Read on for a conversation between the artist and CAMP founder, Melanie Prapopoulos.
When did you know you were an artist?
I have been interested in art as far I remember. However, I started to feel more and more like a “real” artist in my late 20s
What is your favorite color and why?
All colors are beautiful in their own way, but I think red is my favourite.
Why do you work with the media that you do?
I work with various media and I’m interested and curious in various materials. I have mainly been painting, also some sculpture and photography. At the moment I’m exploring AI (artificial intelligence) and digital options.
Do you have a routine when creating art?
A lot is happening all the time in my head. Maybe too much, all the time. When I’m done in my head, It all comes out quite quickly and natural.
Is music a part of your routine and if so what type and who, and why?
To be honest, I work most of the time in silence, but from time to time I listen to music. Usually 70’s music.
Is there something about your work and media that we should know?
I have a very hard time staying consistent to what I do. Sometimes it feels that I am somewhere else and not being present, so I’ll look around and try new things, and then end up coming back to my basic practice.
Bottom: NBR 4554 (Untitled). 192 x 156 cm.
What does your art explore, and why?
A new whole of old pieces. Breaking down [to] create something new. A form of recycling.
Is there an artist or artists that you feel inspires you? If so, who and how?
I’m inspired by American artists from the 50s-60s. Artists that were part of the New York School, abstract expressionists. Rothko, Pollock, Newman, de Kooning, to name a few.
What is the most important thing you have learned about being an artist?
It’s harder than you think. Often learning by doing, and you will make many mistakes. Until you come up with the right way to do it. It can take time.
Where do you find inspiration?
In everyday life.
What is the best part of being an artist?
Freedom, the possibility to do things your way. There are no rights or wrongs.
What is the worst part of being an artist?
Financial insecurity, I guess.
What advice would you give your younger self, and to younger artists?
If this is what you want to do, just do it. And to myself; be more consistent and stick to the plan.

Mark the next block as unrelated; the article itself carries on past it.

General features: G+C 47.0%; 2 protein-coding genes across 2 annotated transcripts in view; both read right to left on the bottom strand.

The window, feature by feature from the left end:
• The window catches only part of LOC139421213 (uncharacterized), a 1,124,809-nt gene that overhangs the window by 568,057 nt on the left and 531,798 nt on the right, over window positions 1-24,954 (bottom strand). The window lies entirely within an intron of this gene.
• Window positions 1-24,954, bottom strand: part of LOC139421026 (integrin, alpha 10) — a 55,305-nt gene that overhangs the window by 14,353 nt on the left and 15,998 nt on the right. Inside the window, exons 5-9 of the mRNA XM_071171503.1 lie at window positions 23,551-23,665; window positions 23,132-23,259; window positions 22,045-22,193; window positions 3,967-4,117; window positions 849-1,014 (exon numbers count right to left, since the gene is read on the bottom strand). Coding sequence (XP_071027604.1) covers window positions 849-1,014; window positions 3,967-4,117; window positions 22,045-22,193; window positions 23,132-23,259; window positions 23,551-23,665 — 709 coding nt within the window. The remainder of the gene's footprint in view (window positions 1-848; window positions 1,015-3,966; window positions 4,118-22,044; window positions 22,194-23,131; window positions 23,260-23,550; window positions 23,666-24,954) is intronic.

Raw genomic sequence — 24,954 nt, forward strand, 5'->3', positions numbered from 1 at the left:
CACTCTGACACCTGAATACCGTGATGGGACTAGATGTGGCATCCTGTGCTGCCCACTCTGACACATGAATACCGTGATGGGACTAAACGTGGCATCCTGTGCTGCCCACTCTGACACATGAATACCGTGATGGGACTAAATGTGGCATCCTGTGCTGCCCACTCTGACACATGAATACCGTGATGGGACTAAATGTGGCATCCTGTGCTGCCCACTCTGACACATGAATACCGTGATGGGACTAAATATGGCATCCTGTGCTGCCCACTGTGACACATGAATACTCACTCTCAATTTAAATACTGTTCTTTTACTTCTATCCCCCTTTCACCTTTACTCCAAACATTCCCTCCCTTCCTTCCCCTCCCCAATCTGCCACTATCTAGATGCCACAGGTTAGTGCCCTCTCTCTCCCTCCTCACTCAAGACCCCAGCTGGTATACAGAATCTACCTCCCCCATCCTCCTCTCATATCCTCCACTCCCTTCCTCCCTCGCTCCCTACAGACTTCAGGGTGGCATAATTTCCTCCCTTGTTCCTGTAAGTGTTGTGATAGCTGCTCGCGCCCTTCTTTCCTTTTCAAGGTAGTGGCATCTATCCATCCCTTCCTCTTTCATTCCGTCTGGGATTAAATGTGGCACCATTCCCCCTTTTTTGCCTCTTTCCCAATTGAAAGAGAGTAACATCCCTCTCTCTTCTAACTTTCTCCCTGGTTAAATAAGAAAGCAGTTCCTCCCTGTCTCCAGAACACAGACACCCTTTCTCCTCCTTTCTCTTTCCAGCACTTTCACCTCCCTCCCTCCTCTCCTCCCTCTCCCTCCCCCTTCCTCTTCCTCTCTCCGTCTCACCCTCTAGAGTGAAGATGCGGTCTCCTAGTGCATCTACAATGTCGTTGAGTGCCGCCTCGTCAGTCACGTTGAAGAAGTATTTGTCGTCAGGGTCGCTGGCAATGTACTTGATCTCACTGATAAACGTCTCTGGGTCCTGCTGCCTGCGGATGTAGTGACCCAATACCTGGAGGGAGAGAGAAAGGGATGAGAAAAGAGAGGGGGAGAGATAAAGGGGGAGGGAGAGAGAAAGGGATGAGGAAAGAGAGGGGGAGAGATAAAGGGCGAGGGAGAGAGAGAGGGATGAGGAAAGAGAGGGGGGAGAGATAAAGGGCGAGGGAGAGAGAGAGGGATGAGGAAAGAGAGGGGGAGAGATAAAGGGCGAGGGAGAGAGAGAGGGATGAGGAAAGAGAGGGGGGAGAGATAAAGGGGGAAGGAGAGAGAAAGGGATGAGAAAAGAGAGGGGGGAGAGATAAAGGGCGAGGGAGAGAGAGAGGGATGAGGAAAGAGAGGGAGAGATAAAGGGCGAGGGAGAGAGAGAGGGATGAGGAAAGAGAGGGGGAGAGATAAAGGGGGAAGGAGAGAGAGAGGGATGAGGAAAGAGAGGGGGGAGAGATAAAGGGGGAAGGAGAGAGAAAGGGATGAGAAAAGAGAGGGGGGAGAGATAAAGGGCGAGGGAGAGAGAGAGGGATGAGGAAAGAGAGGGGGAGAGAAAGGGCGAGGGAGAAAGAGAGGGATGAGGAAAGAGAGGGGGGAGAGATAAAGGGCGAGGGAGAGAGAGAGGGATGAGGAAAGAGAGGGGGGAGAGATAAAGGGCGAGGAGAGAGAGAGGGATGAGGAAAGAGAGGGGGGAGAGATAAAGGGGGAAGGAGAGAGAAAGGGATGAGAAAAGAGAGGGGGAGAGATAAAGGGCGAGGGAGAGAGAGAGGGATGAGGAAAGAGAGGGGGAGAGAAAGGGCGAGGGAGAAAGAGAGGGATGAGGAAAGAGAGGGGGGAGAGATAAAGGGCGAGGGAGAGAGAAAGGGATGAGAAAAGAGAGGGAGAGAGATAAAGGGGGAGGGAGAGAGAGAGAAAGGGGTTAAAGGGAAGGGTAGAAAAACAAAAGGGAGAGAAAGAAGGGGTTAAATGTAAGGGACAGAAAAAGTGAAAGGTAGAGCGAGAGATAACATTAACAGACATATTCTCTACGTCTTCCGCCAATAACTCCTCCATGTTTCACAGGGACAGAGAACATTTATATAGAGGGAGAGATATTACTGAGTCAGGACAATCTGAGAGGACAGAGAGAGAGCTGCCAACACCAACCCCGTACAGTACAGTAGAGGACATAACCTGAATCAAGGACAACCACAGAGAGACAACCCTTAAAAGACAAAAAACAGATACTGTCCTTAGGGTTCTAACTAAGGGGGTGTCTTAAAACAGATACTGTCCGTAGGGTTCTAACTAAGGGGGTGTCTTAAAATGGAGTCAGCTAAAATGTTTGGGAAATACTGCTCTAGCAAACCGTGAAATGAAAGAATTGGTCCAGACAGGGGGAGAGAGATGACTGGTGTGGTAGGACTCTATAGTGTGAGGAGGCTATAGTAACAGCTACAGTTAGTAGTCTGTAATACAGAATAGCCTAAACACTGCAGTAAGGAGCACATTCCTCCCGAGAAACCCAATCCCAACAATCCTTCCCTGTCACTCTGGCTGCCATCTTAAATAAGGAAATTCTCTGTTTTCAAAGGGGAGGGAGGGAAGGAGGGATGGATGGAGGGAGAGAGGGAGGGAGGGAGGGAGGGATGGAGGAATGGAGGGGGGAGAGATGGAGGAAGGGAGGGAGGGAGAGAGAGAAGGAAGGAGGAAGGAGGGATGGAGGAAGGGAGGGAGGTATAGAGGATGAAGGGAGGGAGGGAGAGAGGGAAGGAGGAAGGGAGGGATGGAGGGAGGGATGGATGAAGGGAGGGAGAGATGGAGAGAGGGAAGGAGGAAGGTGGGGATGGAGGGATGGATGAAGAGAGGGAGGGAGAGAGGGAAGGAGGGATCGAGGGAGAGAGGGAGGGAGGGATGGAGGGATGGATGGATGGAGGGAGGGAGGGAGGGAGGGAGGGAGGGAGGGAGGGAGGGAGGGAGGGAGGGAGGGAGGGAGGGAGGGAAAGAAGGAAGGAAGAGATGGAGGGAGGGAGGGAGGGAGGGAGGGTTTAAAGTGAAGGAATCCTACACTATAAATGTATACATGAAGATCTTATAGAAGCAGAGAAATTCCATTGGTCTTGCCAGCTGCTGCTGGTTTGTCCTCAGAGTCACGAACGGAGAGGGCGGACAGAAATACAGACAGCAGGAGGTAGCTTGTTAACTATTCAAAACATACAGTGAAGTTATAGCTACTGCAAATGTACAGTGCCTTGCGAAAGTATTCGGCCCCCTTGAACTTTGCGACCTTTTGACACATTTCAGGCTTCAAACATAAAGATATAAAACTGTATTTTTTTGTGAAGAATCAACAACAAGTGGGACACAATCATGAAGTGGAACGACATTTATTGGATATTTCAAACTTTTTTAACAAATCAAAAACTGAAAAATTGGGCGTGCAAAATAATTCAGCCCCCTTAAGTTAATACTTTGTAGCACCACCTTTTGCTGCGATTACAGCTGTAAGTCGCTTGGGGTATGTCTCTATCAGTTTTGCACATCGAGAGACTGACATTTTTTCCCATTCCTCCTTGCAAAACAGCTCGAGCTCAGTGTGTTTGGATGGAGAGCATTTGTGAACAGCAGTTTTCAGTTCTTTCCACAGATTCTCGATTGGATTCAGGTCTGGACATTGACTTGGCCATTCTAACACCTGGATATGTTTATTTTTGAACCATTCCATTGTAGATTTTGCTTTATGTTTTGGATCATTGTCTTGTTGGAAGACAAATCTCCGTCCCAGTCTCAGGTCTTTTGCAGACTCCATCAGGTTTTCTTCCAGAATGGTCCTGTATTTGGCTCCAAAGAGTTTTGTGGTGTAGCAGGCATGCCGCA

Was there a moment when everything changed for you? Why was it significant?
I can’t really recall a specific moment, but I think that the older I get, the more patient I become. Things can happen when you don’t expect them to.
Which is your favorite piece of art, and why?
Hmmm…. that is hard to answer as I like different pieces, mainly by American abstract expressionists. I have to say some bigger works by Basquiat are quite impressive.
What do you want the viewer to gain when encountering your work?
A quiet moment where you can think about the pieces in life. My paintings are like life: small pieces that form a whole.
Which is you favorite museum and why?
I did visit LACMA [Los Angeles County Museum of Art] last summer; it did impress me. The architecture, the surroundings, and the art. A good whole.
What museum do you want to visit but haven’t yet and why do you want to go there?
The Art Institute of Chicago is on my bucket list.
If you weren’t a visual artist, what would you be and why?
A carpenter. I like to do things with my hands.
If you could invite four artists from history to dinner who would they be, where would that dinner be held, what would you serve them, and what would you ask them, and why?
Rothko, Basquiat, Pollock, and Warhol. I would invite them to my place where we could hang out and have a couple of drinks, and then just discuss about life and art in general. Just to get to know each other. I would serve a really good pasta, made by my wife, and red wine to drink the whole evening.
House paint and acrylic on canvas.
160 x 140 cm.